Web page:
The Importance of Blood Pressure
In this age of information, people have access to far more data about their health than ever before. We can count our steps, our calories, and track our sleeping habits to provide ourselves with information and encouragement to move our health in the right direction. We should be careful however, not to focus on these statistics only. There is another factor that is proven to predict our risk of heart disease, stroke, and kidney disease. Let’s take a closer look at blood pressure, and how we can manage it.
Blood pressure is the force of the blood pressing against your artery walls. If this pressure is too high, damage can result to the arteries. You won’t be able to feel this damage, so keeping your blood pressure below the recommended thresholds is important for prevention of cardiovascular diseases.
Blood pressure is measured with two numbers, Systolic (the top number) and Diastolic (the bottom number). Systolic is the pressure in your arteries when your heart beats, while diastolic is the pressure in your arteries between heartbeats, while your heart refills with blood. The optimal blood pressure is 120 mmHg for systolic, and 80mmHg for diastolic. Keeping your blood pressure below this level will mean you are at the lowest risk from damage to the arteries
Your doctor may diagnose you with hypertension if your blood pressure is higher than 135/85. This means that you should take steps to lower your blood pressure in order to lower your risk of heart disease and stroke. Your doctor may also give you a target blood pressure, depending on whether or not you have other risk factors for heart disease, are diabetic, elderly, have kidney disease, or have a specific kind of high blood pressure.
The following life style changes can have a significant impact on your blood pressure:
- Reducing your intake of sodium to below 1800 mg per day can lower your systolic blood pressure by an average of 5.8 points, and your diastolic by an average of 2.5 points. Sometimes blood pressure can be reduced to below target simply by reducing your intake of sodium, without the need for medication!
- Weight loss can have an even larger impact. A weight reduction of only 4.5 kg (10 lb), can lower your blood pressure by 7.2 systolic and 5.9 diastolic points on average
- Diet and exercise, regardless of whether weight loss is achieved, have a very large impact as well. Adding an exercise program of only 30-45 minutes, 3 times per week can lower blood pressure. Following the DASH eating plan was found to lower blood pressures by a whopping 11.4 systolic points.
These effects on blood pressure are significant when compared to the reduction offered by prescription medications, and should be adopted by anyone needing to lower their blood pressure.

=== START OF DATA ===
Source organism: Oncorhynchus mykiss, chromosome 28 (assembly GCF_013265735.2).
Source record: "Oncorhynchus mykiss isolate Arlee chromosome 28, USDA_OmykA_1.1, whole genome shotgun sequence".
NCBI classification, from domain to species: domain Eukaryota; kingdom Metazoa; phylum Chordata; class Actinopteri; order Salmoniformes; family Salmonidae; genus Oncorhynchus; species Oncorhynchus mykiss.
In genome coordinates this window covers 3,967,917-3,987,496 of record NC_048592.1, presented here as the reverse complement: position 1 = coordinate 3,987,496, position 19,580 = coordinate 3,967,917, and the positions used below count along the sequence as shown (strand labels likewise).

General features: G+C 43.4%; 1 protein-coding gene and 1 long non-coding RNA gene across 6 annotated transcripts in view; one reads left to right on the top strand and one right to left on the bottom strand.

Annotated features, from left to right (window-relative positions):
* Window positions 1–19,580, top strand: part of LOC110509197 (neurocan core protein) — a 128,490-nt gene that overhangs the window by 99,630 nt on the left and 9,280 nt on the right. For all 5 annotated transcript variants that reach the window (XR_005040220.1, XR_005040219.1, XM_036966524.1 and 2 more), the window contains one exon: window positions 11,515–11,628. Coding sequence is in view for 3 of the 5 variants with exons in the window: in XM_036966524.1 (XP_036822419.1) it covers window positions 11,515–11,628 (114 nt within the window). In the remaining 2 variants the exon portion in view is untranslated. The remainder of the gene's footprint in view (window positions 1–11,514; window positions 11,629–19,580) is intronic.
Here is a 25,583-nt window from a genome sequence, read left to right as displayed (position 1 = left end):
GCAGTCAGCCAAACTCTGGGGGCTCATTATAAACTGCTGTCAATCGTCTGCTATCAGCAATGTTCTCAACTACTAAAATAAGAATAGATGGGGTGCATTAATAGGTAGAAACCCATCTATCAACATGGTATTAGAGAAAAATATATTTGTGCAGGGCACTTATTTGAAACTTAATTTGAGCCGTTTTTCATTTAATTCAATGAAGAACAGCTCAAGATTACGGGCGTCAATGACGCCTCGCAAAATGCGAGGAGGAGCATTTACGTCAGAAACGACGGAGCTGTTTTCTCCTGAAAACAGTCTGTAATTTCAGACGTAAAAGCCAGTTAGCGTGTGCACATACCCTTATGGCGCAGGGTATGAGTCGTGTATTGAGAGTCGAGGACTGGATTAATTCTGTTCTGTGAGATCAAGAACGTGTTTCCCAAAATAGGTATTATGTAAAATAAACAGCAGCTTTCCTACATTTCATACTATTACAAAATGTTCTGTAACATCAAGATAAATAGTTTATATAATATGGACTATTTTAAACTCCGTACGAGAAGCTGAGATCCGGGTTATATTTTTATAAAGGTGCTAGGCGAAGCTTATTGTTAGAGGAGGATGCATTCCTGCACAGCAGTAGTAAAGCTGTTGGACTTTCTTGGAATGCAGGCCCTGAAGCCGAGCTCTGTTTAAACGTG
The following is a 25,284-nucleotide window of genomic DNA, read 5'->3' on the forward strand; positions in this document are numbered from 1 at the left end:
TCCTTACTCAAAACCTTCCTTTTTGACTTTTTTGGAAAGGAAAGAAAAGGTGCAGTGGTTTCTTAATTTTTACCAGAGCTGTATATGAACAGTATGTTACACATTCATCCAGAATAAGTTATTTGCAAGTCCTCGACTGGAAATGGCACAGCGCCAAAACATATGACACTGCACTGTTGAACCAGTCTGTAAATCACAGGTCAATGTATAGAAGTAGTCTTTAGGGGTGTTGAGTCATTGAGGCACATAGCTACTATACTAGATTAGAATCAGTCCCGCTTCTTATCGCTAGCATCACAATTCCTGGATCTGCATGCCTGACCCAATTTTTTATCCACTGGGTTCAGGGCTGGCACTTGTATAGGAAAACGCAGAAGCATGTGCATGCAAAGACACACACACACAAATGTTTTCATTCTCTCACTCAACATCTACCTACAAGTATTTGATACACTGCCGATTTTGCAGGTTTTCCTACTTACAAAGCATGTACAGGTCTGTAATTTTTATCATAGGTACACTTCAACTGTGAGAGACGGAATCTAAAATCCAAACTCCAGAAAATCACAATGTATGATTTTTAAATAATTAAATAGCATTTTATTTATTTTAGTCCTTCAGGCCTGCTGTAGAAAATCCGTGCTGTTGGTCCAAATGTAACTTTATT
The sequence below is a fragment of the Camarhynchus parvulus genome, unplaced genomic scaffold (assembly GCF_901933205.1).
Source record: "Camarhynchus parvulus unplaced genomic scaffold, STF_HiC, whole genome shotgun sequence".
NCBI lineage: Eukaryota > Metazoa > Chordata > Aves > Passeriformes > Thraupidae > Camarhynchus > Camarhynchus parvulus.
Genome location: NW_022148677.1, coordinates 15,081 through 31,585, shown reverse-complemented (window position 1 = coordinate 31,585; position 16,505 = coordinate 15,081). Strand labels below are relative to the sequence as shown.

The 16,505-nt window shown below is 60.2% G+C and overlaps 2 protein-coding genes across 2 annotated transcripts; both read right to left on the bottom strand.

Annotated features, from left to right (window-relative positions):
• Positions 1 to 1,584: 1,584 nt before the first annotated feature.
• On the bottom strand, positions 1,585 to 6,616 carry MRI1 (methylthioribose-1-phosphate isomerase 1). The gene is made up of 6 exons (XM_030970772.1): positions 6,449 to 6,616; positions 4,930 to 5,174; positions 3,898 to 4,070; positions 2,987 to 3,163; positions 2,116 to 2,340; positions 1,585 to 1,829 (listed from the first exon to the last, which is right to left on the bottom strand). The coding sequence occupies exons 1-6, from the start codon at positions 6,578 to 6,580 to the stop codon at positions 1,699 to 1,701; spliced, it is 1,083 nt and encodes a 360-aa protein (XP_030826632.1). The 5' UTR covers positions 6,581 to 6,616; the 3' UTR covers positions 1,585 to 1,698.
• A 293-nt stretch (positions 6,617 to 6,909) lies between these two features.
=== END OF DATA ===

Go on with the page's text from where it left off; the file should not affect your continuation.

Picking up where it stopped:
If you have high blood pressure, it is important to note that some medications can aggravate this condition. Among the most common are anti-inflammatory medications, including those sold over the counter, some antidepressants, certain decongestants such as those found in cold medications, corticosteroids, and excessive alcohol use.
The magnitude of the reduction in cardiovascular risk depends on the extent of the reduction in blood pressure. A major reason for poor blood pressure control is patients not being able to take their medications as prescribed. There are many reasons that people may not be able to take their medications the way the doctor prescribed them, including costs, complicated dosing times, or unclear information. Because this is such an important factor in preventing disease, speaking with your pharmacist about solutions to these types of issues can literally save your life. If you or someone you know is struggling with their blood pressure medications correctly and consistently, consider a comprehensive medication review to find a solution.
Lastly, tracking your blood pressure at home is easier than ever before with a home blood pressure monitor. Regularly measuring blood pressure allows you to monitor the benefits that your lifestyle changes or medications are providing. These machines are compact, easy to use, and are accurate enough for your doctor to be able to make decisions based on the results. Ask your pharmacist to recommend and demonstrate an appropriate blood pressure monitor. You can also track your blood pressure using the free PharmaSmart Blood Pressure Tracker at Home Health Care Pharmacy.
That which is measured can be managed, so take charge of your cardiovascular health by keeping your blood pressure on target. Learn more about how to take reliable blood pressure measurements.
Mark Mercure is certified by the Board of Pharmacy Specialties in Geriatric Pharmacy and is the owner/manager of Home Health Care Pharmacy. He specializes in providing comprehensive medication reviews which help patients optimize medication use and avoid drug-related issues.